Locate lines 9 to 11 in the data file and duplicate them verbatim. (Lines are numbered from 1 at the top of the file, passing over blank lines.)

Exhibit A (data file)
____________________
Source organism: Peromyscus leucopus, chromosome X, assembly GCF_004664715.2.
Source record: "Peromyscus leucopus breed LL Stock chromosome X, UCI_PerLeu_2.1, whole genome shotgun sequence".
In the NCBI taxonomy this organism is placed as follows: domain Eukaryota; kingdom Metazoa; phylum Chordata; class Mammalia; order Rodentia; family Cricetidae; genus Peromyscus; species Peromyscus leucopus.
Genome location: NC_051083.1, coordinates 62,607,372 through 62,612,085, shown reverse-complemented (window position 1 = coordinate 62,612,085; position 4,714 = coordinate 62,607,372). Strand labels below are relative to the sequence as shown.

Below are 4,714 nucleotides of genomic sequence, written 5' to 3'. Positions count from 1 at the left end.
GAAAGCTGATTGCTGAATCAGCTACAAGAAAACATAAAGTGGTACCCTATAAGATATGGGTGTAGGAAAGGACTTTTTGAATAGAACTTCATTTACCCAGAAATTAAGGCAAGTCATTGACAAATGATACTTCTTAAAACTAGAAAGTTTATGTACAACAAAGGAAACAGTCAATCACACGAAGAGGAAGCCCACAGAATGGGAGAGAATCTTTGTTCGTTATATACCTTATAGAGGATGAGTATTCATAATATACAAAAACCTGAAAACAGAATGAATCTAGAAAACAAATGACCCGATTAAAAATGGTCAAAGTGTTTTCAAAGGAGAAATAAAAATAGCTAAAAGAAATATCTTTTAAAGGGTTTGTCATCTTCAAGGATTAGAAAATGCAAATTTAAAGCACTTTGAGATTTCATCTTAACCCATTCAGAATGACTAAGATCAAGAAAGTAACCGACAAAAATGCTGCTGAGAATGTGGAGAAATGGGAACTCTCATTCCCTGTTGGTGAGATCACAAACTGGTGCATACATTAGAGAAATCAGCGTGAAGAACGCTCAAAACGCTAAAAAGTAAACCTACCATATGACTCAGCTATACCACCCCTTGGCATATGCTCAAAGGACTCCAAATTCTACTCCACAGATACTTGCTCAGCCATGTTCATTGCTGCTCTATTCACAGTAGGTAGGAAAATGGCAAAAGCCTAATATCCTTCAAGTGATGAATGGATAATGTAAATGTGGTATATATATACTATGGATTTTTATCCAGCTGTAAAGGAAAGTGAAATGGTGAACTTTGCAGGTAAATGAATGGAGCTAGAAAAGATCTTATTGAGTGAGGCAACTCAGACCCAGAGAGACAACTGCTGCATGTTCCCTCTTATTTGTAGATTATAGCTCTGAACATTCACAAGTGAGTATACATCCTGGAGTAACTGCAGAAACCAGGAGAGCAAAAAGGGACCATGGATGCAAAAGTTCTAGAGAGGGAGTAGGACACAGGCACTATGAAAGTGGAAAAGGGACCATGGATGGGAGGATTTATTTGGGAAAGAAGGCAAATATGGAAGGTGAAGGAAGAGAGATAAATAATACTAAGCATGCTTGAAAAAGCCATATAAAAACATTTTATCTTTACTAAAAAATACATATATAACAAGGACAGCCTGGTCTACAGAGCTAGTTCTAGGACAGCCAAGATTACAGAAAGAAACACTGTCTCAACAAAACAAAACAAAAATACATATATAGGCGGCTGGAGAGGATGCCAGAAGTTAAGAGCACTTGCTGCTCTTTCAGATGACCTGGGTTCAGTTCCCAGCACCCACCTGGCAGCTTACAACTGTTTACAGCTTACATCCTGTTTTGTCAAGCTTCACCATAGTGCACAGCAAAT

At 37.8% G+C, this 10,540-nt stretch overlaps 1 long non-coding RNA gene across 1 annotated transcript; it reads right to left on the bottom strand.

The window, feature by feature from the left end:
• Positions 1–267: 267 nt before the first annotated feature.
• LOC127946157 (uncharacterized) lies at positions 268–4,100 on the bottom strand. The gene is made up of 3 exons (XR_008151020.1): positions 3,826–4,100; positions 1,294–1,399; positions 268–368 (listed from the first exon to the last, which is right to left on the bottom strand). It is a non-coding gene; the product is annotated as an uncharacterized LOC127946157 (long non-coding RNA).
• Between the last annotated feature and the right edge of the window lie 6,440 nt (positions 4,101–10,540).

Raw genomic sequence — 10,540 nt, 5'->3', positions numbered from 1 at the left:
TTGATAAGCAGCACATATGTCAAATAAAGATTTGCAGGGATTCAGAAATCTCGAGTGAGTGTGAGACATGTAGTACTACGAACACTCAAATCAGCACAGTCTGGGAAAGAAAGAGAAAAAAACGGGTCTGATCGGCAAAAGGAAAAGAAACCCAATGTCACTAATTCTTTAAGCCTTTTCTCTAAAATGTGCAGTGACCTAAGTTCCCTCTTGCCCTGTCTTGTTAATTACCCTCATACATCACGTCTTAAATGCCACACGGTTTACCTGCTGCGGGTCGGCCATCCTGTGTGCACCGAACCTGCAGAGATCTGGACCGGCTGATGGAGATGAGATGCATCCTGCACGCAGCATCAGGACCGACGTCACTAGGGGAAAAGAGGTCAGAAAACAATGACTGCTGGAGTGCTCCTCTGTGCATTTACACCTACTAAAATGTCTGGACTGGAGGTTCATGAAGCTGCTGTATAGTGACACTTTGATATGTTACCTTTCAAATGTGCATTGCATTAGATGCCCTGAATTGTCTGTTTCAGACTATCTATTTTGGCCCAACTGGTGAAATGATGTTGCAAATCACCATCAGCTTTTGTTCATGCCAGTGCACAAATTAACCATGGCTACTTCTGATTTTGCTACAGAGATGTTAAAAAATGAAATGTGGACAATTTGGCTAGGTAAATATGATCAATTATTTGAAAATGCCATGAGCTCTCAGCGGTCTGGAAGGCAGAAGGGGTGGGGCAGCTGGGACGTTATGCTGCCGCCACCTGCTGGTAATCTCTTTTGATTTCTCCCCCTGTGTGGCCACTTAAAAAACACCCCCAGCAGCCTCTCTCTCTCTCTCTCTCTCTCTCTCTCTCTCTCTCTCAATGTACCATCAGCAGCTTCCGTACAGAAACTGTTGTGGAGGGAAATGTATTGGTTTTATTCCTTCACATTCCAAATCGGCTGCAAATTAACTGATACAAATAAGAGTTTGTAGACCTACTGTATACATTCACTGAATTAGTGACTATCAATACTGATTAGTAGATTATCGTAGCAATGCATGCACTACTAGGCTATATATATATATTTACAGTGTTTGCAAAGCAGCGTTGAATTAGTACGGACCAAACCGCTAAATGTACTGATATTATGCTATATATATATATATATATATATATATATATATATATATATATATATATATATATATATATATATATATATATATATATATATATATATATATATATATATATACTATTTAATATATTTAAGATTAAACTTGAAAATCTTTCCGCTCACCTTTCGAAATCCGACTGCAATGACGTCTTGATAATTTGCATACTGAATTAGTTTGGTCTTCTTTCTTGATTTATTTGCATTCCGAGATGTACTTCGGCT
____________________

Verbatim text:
• Positions 1–267: 267 nt before the first annotated feature.
• LOC127946157 (uncharacterized) lies at positions 268–4,100 on the bottom strand. The gene is made up of 3 exons (XR_008151020.1): positions 3,826–4,100; positions 1,294–1,399; positions 268–368 (listed from the first exon to the last, which is right to left on the bottom strand). It is a non-coding gene; the product is annotated as an uncharacterized LOC127946157 (long non-coding RNA).
• Between the last annotated feature and the right edge of the window lie 6,440 nt (positions 4,101–10,540).